Broad Oak: your emotional support animal

Thursday, October 23, 2014

Ever Decreasing Circles

Number 11, 1952

Written by John Esmonde and Bob Larbey, Ever Decreasing Circles was a popular BBC situation comedy running through four series from 1984 to 1989.

The main character is Martin Bryce, an obsessive middle class suburban fusspot married to Ann, his loyal stay at home wife. Martin’s orderly existence is continually threatened by Paul Ryman, the witty, charming and effortlessly capable next door neighbour.

To my mind Martin says something about the modern world, but I can’t tell if it is what Esmonde and Larbey intended. He is a figure of fun, a caricature of the domestic control freak nobody ought to like. Yet Martin is also a decent and honourable man, painfully so in many episodes because he is not unaware of his oddities and failures.

So why would anyone set out to make fun of a decent and honourable man, especially as his controlling behaviour is so risible and so often unsuccessful? Martin may be silly, but he is no bully and no threat to anyone.

For example.

In one episode (Jumping to Conclusions) Ann has to write an essay on Jackson Pollock for her Open University course. Martin decides to help her – it’s his contribution to steering her towards a more fulfilling life. True to his character, Martin has a rock solid faith in his wife’s intellectual abilities in spite of his equally firm faith in his capacity to direct those abilities.

After about a second’s consideration, Martin’s contribution is that Jackson Pollock couldn’t paint. He airily assumes Ann will follow this line in her essay simply because it’s so obvious to him that Jackson Pollock couldn’t paint. Ann, being more modern, is bemused by Martin’s dismissal of Pollock and her bemusement is later shared by neighbour Paul who offers clandestine help in writing the essay.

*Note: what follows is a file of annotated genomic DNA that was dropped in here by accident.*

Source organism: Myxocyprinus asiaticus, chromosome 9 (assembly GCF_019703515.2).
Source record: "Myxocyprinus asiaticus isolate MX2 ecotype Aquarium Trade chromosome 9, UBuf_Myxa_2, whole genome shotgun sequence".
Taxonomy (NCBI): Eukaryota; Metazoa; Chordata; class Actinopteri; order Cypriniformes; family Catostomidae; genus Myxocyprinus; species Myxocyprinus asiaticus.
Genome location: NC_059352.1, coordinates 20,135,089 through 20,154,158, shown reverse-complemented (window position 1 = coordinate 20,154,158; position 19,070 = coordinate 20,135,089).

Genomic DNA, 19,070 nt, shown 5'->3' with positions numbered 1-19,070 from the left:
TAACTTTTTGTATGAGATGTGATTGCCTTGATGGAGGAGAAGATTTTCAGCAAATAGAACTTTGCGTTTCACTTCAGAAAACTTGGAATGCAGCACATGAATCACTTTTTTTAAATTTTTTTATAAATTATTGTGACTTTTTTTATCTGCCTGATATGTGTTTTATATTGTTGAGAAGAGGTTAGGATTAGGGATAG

Martin finds out about the clandestine help and assumes Ann is having a fling with Paul. He packs his bag and leaves her a note saying he has gone for good and hopes she will be happy with Paul. The point here is that true to Martin’s character, he genuinely hopes Ann will be happy. His love for her is essentially selfless and in its bottomless decency probably beyond most of us.

Not only that, but in the grand scheme of things it is by no means obvious that Jackson Pollock’s work was anything more than a series of worthless daubs. Martin has a point, but not one suited to the world of Ann, Paul and presumably those who made the programme.

It’s a fascinating contrast. The unsympathetic yet thoroughly decent Martin isn’t allowed to add a single atom of cultural value to the modern world. He belongs to a narrow, blinkered and culturally impoverished past and it is no surprise that he fails so dismally to see Pollock's artistic merits.

Of course situation comedy characters are two dimensional and bolted together for the laughs so we shouldn’t read too much into their construction. It’s not as if decent characters haven’t been used for their comic potential either. 

Even so, there is a dark side to our willingness to laugh at Martin Bryce.

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3 comments:

Paddington said...

I don't know that series, but I thought of Tom Sharpe's Wilt series.

Sackerson said...

Nicely written, AK. I think the scriptwriters understood that you need contrasting flawed (non-white) lights for the drama. Think of "Citizen Smith" also. On stage you use red light from one side and blue from the other.

A K Haart said...

Paddington - I enjoyed Wilt, although I haven't read one for quite a while.

Sackers - Citizen Smith takes me back. I don't remember it being repeated. Very much of its time I suppose.